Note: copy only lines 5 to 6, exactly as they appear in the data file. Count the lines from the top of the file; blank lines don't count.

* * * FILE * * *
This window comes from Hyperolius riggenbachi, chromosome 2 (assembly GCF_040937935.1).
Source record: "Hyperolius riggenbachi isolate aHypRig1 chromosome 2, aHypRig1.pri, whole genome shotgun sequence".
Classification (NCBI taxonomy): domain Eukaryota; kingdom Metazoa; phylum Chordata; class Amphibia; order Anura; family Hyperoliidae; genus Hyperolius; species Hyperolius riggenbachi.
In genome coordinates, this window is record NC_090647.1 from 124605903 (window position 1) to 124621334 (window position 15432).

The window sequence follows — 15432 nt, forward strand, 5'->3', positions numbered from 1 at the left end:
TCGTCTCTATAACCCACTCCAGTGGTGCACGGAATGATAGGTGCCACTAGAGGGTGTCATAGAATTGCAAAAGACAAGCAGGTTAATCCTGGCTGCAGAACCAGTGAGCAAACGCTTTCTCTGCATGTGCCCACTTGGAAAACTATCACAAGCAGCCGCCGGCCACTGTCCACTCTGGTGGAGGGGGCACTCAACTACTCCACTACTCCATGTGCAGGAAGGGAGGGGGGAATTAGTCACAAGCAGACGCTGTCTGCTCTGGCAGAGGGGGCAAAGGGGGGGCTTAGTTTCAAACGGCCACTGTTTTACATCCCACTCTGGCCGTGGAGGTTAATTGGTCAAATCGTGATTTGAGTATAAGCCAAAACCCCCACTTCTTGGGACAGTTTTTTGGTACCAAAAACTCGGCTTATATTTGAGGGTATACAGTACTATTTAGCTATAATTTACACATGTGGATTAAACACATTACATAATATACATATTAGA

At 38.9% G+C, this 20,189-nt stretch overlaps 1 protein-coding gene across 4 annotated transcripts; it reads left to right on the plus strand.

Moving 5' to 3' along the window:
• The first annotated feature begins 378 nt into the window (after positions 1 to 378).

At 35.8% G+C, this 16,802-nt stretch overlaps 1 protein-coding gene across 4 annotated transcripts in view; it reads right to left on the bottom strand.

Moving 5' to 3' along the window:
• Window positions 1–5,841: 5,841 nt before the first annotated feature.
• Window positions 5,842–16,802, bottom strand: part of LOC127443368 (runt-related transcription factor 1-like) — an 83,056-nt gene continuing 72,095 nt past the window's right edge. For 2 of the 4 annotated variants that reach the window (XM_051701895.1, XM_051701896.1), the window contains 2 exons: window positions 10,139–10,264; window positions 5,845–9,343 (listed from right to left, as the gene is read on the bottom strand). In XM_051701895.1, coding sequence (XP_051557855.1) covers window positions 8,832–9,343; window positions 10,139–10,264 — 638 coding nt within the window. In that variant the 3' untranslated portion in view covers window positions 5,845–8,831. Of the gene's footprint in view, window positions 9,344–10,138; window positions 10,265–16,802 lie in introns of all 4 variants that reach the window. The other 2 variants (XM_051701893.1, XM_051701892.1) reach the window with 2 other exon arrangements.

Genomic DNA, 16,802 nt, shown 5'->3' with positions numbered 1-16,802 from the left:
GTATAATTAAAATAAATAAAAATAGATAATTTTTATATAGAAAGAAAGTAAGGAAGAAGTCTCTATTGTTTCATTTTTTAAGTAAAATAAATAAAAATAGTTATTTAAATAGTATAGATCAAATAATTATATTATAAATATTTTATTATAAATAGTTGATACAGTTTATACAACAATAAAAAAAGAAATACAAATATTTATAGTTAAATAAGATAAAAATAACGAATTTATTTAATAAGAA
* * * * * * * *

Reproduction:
The window sequence follows — 15432 nt, forward strand, 5'->3', positions numbered from 1 at the left end:
TCGTCTCTATAACCCACTCCAGTGGTGCACGGAATGATAGGTGCCACTAGAGGGTGTCATAGAATTGCAAAAGACAAGCAGGTTAATCCTGGCTGCAGAACCAGTGAGCAAACGCTTTCTCTGCATGTGCCCACTTGGAAAACTATCACAAGCAGCCGCCGGCCACTGTCCACTCTGGTGGAGGGGGCACTCAACTACTCCACTACTCCATGTGCAGGAAGGGAGGGGGGAATTAGTCACAAGCAGACGCTGTCTGCTCTGGCAGAGGGGGCAAAGGGGGGGCTTAGTTTCAAACGGCCACTGTTTTACATCCCACTCTGGCCGTGGAGGTTAATTGGTCAAATCGTGATTTGAGTATAAGCCAAAACCCCCACTTCTTGGGACAGTTTTTTGGTACCAAAAACTCGGCTTATATTTGAGGGTATACAGTACTATTTAGCTATAATTTACACATGTGGATTAAACACATTACATAATATACATATTAGA